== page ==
Sarah LeBrun Ingram named captain of 2020 U.S. Curtis Cup team

Steven Gibbons/USGA

Sarah LeBrun Ingram named captain of 2020 U.S. Curtis Cup team

Amateur

Sarah LeBrun Ingram named captain of 2020 U.S. Curtis Cup team

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Sarah LeBrun Ingram was driving down the Florida Turnpike when she got the call. The reception with USGA president Mark Newell was a little shaky, and she didn’t recognize the number.

“I thought it was someone calling about a mortgage,” she said.

Even now, Ingram said, she’s in disbelief that Newell asked her to captain the 2020 U.S. Curtis Cup team versus Great Britain and Ireland. The competition will be held June 12-14 at Conwy Golf Club in Caernarvonshire, Wales. Ingram’s grandfather actually lived in Southern Wales, about 100 miles from Conwy. Her mother, Gillian, was born and raised just outside London.

“When I played my Curtis Cups she was an English citizen,” said Ingram, “even though she would carry the American flag.”

A three-time U.S. Women’s Mid-Amateur champion (1991, 1993, 1994), Ingram played on three U.S. Curtis Cup teams (1992, 1994 and 1996) alongside players such as Cristie Kerr, Carol Semple Thompson and Ellen Port. She also competed in two World Amateur Team Championships, helping the U.S. claim victory in 1994 at The National Golf Club in Versailles, France.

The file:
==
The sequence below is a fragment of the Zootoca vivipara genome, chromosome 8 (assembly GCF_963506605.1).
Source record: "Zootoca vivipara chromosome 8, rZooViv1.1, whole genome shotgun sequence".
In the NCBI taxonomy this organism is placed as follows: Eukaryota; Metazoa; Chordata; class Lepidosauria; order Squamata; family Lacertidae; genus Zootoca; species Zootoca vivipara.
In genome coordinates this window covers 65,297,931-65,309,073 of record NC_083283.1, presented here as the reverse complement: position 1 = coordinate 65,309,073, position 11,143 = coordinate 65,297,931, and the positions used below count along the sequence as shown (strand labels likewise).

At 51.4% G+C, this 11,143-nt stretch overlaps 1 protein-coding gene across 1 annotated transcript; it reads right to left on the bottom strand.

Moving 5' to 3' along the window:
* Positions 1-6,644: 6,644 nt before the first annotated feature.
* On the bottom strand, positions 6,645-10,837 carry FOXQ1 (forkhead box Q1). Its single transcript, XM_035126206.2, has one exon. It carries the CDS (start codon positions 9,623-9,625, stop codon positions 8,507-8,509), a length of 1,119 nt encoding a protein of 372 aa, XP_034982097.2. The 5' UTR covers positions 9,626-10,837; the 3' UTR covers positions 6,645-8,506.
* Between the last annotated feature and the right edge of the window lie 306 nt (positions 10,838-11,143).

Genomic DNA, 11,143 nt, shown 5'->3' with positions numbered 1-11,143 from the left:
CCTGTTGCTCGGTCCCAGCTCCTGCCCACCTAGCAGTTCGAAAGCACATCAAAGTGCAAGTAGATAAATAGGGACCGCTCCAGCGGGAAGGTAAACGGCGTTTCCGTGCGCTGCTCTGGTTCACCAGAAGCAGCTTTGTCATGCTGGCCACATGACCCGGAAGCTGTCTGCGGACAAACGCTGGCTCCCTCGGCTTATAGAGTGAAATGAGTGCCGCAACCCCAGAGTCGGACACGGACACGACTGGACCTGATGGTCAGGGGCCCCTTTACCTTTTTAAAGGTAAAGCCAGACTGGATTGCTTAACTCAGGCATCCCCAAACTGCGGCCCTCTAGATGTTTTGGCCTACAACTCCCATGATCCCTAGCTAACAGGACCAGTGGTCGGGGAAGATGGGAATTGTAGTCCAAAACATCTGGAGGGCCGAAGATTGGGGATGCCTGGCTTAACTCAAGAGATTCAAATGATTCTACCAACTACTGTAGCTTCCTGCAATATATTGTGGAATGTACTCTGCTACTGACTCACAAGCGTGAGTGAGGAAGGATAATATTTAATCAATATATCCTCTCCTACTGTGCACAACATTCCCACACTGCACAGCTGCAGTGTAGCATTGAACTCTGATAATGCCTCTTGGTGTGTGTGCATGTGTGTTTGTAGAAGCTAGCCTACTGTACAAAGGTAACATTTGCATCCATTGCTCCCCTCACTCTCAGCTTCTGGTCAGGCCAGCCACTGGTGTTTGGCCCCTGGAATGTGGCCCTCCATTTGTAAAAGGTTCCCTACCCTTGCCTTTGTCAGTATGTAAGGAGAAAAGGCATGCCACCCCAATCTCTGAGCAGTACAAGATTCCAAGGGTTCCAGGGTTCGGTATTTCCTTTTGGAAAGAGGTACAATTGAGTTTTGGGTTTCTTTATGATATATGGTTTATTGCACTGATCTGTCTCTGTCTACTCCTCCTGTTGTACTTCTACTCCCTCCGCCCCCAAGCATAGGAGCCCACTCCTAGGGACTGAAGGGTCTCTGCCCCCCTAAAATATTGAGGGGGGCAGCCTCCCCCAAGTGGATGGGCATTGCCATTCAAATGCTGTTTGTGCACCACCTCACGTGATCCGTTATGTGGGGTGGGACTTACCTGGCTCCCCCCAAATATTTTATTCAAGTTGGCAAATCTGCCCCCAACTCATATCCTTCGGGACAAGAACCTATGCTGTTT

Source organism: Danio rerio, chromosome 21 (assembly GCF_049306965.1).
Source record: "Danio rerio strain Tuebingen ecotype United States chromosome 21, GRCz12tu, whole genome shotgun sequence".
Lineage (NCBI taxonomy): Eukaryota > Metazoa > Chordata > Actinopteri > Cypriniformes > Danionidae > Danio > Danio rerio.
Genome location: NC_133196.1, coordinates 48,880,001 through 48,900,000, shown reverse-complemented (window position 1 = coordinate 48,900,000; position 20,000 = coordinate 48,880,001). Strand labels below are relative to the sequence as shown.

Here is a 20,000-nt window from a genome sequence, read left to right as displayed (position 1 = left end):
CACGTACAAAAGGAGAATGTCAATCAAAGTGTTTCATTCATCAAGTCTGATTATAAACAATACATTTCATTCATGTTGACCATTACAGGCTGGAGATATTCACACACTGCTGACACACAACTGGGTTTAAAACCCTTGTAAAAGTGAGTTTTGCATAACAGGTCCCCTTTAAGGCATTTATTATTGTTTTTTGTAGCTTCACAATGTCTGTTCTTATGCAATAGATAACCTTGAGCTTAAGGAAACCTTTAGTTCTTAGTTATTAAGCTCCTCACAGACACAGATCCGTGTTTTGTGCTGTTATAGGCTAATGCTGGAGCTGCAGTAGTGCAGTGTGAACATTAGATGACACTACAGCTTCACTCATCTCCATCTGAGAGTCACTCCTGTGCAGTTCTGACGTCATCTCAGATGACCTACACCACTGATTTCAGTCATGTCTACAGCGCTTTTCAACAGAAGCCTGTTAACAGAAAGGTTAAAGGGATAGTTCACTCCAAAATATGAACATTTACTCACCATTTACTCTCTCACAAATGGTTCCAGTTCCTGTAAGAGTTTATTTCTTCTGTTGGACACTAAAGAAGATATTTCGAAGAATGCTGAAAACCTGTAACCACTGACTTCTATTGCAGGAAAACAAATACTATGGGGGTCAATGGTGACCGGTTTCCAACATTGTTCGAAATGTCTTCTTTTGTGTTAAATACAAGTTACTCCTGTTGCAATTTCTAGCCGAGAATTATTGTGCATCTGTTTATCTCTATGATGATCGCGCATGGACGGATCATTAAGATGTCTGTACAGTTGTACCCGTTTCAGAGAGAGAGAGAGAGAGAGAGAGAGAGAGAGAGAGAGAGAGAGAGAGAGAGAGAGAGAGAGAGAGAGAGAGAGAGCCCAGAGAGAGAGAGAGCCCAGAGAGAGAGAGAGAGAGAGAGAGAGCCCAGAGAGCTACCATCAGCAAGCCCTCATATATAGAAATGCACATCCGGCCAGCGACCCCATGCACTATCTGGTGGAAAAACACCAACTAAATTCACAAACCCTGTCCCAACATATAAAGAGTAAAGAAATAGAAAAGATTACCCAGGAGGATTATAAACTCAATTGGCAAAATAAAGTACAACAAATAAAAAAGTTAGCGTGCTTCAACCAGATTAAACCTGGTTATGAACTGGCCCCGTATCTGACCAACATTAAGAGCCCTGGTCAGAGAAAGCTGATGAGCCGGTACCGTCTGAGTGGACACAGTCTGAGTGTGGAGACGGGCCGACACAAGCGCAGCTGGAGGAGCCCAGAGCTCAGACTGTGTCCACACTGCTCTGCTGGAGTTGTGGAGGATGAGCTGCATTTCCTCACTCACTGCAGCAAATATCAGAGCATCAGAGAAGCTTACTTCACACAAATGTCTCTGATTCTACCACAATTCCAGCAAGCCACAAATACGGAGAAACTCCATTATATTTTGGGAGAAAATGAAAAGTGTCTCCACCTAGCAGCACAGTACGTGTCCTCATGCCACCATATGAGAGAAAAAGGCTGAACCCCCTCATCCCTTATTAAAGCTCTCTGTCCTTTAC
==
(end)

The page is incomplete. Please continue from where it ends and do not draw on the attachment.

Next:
The Duke grad’s competitive career was cut short, however, when she was diagnosed with Rheumatoid Arthritis in the fall of 1996. She used the time to concentrate on raising her two sons, Henry (23) and Bronson (21).

With the help of modern medicine, Ingram can now play with tolerable pain levels. Last year she tried to qualify for the U.S. Senior Women’s Amateur after only 2 ½ weeks of practice. It was the first time she’d dedicated a real stretch of time toward the game in 23 years.

“Didn’t embarrass myself,” said Ingram, “but I didn’t make it.”

She also competed in a few Tennessee state tournaments. Her husband, David, is the current president of The Golf Club of Tennessee, which hosted the 2018 U.S. Women’s Amateur. Sarah was co-chair of the championship, giving her a front-row seat to golf’s top amateurs.

Back then, of course, she wasn’t watching with the eye of the captain. That will come next month at the inaugural Augusta National Women’s Amateur, where she’ll be on hand during Saturday’s final round to see how potential 2020 Curtis Cup stars fare.

Of the eight U.S. players from last year’s victorious squad at Quaker Ridge, at least five have either turned professional or are expected to in the coming months.

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